I learned the craft as a young girl at Burano's Scuola Merletti (Lace School), but my very first teachers were my grandmother (whose pillow is now in Burano's Museo del Merletto – Lace Museum) whom I always saw working hard, especially on the “Burano stitch”, and my mother, who was a talented lacemaker. As a child, I was attracted to the little strips which I used to watch, waiting to hear the fascinating “snap” of the thimble on the paper while the needle would run stitch by stitch creating a texture out of nothingness.
Then, I attended drawing classes and bought Leonardo da Vinci's sketchbooks to study perspective, chiaroscuro, figure. I started visiting museums with fresh eyes.
When I saw my success, I kept going on, as I knew I was only risking my time, my labour, and great sacrifice, which, nonetheless, were continually leading me to meet with more suggestions, do research and throw myself into uninterrupted work to complete a piece of work.
Two people played an important role in my life: firstly, Vilma de Marchi Micheli, a teacher, lacemaker, embroiderer, historian and researcher who came to Italy from the United States to study our art. We met during one of her many journeys and, together, we went through, and shared, experiences and emotions, goals and achievements, defeats and disappointments. Her motto is: ‘There is always another way!' A woman with incredible strength, which she shared with me! Thanks to her and with her, I was able to do so many things in the States: exhibitions, conferences and lectures.
Doretta Davanzo Poli is the second person. I met her during a course I attended in 1983/84 at Consorzio Merletti Burano. She came in to give a lecture and that started a connection at first sight. She became my “Fairy godmother”, my “hook in the sky” for any doubt and research, and in times of discomfort. She is always present.
For lace too, there are several processing steps, which are usually carried out by different lacemakers, each specialising in one of them. Each step includes different stiches: from design to warping, from guipure (the basis where decorative points are fixed) to Venice stich, evoking the bridges connecting the lagoon city. But also Burano stitch, a diaphanous mesh embellishing the void spaces surrounding the guipure, a stitch created in mid-18th century, when fashion enhanced lightweight, less sumptuous lace, and raised work, a cordonnet applied with a very fine thread around the filled up forms and the piece of work.
Finally, the lift-off, when you cut the warp-thread to remove the lace from its support.
I have no favourite stitches because I decide on the ones to be used according to the design, the decoration and the meaning I want to convey.
Creating a work always takes plenty of time: from one or two weeks to one month to create a flower or several months for other subjects.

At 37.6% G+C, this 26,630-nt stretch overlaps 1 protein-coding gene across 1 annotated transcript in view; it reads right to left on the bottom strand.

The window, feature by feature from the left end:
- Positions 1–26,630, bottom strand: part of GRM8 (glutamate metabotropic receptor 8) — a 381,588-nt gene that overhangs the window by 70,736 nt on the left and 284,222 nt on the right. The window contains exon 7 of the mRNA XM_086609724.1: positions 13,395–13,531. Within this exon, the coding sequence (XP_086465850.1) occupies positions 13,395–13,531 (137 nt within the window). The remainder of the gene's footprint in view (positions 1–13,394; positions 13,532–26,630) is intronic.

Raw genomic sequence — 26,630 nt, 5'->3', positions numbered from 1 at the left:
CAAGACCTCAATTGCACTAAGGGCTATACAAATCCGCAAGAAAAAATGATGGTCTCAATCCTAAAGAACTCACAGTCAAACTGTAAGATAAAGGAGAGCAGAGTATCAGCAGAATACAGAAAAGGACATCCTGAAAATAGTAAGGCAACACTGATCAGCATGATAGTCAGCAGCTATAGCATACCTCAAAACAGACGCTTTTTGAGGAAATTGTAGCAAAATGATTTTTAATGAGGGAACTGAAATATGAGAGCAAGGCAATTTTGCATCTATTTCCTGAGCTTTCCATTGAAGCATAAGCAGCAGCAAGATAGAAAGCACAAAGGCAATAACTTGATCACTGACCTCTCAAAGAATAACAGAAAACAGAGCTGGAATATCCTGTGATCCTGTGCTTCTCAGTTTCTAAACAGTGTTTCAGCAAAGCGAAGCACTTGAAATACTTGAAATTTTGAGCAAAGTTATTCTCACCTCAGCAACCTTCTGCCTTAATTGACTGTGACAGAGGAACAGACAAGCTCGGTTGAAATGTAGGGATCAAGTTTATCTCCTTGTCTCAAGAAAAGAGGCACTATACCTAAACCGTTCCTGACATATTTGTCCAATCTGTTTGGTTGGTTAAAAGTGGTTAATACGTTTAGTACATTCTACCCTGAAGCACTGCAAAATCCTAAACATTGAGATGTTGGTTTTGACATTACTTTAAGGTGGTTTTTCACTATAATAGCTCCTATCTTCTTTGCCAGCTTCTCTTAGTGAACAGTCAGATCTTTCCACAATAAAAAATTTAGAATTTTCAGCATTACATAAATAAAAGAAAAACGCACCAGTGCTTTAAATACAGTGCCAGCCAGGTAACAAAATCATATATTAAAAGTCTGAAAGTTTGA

Several works kept me busy at my pillow for 8-10 months, namely “Omaggio al '92” or “Kosmikos”. It took me a year to make “Habito”, which put me to the test, both for the time it took, and financially, but was also very gratifying: with this work, in fact, I was included in Brussels' Grand Prix Reine Fabiola elitist exhibition, the only ever Italian representative.
I believe the place where you are born and grow up affects your choices about life and work. The colours, smells, customs, expressions and general culture of a territory mould you with a unique richness. Burano is a bright, coloured island: how could you create lagoon landscapes without introducing colours? How could you leave other forms and materials unexplored?
How do you combine the project's concept and the way you create it?
When an idea arises in my mind and I already envisage a whole spectrum of possibilities, I can “see” how it can be made and I start designing it. It is crucial to know what you want to create from the very beginning, because you cannot change anything in the implementation phase. Sometimes, though, I start from the material and I try to find an idea.
Definitely, the way I was welcomed in the different cities of the United States, especially in the Hawaii, where you are welcomed with a “lai”, a flower necklace. As for personal achievements, undoubtedly the Premio Assicurazioni Generali - which was awarded to Venice's Historical Regatta Champions at Cà Farsetti, in the presence of the Mayor – but also Queen Fabiola's congratulations in Brussels, and many students with their love! Not least, being acknowledged as a Maestro d'Arte e Mestiere (Art and Craft Master) by Fondazione Cologni. I struggled with institutions so that people who have been fully engaged in their lives might receive a qualification, and also to protect education and uniqueness.
Laura Inghirami, journalist and advisor specialized in the jewelry sector, and Founder of Donna Jewel, interviewed, for the Cologni Foundation, the Master artisans who have been awarded as “MAM – Master of Arts and Crafts”, in the category: Jewelry - Silversmithing – Goldsmithing.